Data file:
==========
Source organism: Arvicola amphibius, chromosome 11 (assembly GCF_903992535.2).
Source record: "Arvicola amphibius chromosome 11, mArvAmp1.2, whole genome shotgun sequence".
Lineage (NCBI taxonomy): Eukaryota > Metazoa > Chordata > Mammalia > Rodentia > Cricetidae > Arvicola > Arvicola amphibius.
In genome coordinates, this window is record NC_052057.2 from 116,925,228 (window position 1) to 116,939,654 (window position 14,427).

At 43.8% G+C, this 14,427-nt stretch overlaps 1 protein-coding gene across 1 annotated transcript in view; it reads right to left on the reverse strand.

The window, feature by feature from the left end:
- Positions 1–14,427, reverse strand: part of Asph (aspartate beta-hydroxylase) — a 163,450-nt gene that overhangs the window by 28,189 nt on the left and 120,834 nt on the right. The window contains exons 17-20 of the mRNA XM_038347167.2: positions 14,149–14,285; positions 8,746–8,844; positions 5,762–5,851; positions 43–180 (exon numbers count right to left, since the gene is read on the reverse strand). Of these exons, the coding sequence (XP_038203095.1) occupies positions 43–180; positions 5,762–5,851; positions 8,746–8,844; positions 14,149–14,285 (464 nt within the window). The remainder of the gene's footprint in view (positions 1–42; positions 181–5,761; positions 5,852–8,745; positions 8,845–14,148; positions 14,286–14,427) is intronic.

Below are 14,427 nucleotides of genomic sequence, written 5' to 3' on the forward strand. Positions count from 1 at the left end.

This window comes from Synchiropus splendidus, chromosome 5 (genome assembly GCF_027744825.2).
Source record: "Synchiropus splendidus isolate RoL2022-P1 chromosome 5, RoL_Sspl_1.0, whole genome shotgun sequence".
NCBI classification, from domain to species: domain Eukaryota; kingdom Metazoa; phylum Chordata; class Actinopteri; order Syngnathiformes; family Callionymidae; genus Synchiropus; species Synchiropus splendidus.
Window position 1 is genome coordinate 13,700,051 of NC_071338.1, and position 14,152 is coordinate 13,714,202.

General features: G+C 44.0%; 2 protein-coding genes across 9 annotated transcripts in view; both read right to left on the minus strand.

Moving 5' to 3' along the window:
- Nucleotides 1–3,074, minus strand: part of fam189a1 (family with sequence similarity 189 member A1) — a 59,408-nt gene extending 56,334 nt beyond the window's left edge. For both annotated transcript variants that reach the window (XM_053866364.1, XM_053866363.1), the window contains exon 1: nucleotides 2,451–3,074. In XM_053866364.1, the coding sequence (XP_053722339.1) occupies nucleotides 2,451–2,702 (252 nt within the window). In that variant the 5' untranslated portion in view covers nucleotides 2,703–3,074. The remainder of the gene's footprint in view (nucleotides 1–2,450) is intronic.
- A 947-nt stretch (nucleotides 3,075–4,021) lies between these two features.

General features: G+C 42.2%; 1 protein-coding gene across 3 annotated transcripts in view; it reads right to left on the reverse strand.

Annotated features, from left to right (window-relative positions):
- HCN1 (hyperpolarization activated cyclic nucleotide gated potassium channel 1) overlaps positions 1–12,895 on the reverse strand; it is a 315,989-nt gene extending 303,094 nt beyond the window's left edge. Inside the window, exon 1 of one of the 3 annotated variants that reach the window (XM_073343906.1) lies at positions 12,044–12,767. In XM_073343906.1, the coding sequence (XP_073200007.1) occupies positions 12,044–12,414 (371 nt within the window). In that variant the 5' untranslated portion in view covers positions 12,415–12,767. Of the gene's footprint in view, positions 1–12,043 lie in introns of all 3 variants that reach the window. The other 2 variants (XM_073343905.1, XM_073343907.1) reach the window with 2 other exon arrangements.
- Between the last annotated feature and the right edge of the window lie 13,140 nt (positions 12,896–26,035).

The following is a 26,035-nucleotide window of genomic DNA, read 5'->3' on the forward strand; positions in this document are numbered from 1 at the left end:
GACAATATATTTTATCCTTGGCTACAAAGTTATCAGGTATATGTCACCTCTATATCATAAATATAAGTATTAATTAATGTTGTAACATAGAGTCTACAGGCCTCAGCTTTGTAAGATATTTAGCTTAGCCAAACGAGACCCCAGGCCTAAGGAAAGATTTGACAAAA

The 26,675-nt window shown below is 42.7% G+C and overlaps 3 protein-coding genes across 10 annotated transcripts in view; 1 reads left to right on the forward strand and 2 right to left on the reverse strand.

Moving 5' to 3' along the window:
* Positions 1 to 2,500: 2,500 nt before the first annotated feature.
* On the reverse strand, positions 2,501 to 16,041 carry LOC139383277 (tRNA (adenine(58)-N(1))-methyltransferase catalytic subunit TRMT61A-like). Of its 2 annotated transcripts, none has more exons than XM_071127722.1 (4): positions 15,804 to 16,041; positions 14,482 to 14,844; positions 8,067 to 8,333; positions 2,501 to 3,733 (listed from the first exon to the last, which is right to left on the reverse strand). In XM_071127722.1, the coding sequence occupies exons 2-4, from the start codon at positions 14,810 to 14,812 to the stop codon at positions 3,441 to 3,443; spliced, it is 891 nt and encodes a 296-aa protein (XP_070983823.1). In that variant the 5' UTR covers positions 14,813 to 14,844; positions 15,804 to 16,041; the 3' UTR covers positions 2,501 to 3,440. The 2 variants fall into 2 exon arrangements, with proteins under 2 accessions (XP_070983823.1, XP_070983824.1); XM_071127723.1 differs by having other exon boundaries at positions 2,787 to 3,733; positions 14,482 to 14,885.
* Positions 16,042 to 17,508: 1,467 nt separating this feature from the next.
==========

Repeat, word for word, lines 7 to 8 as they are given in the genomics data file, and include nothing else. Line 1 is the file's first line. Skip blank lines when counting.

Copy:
- Positions 1–14,427, reverse strand: part of Asph (aspartate beta-hydroxylase) — a 163,450-nt gene that overhangs the window by 28,189 nt on the left and 120,834 nt on the right. The window contains exons 17-20 of the mRNA XM_038347167.2: positions 14,149–14,285; positions 8,746–8,844; positions 5,762–5,851; positions 43–180 (exon numbers count right to left, since the gene is read on the reverse strand). Of these exons, the coding sequence (XP_038203095.1) occupies positions 43–180; positions 5,762–5,851; positions 8,746–8,844; positions 14,149–14,285 (464 nt within the window). The remainder of the gene's footprint in view (positions 1–42; positions 181–5,761; positions 5,852–8,745; positions 8,845–14,148; positions 14,286–14,427) is intronic.

Below are 14,427 nucleotides of genomic sequence, written 5' to 3' on the forward strand. Positions count from 1 at the left end.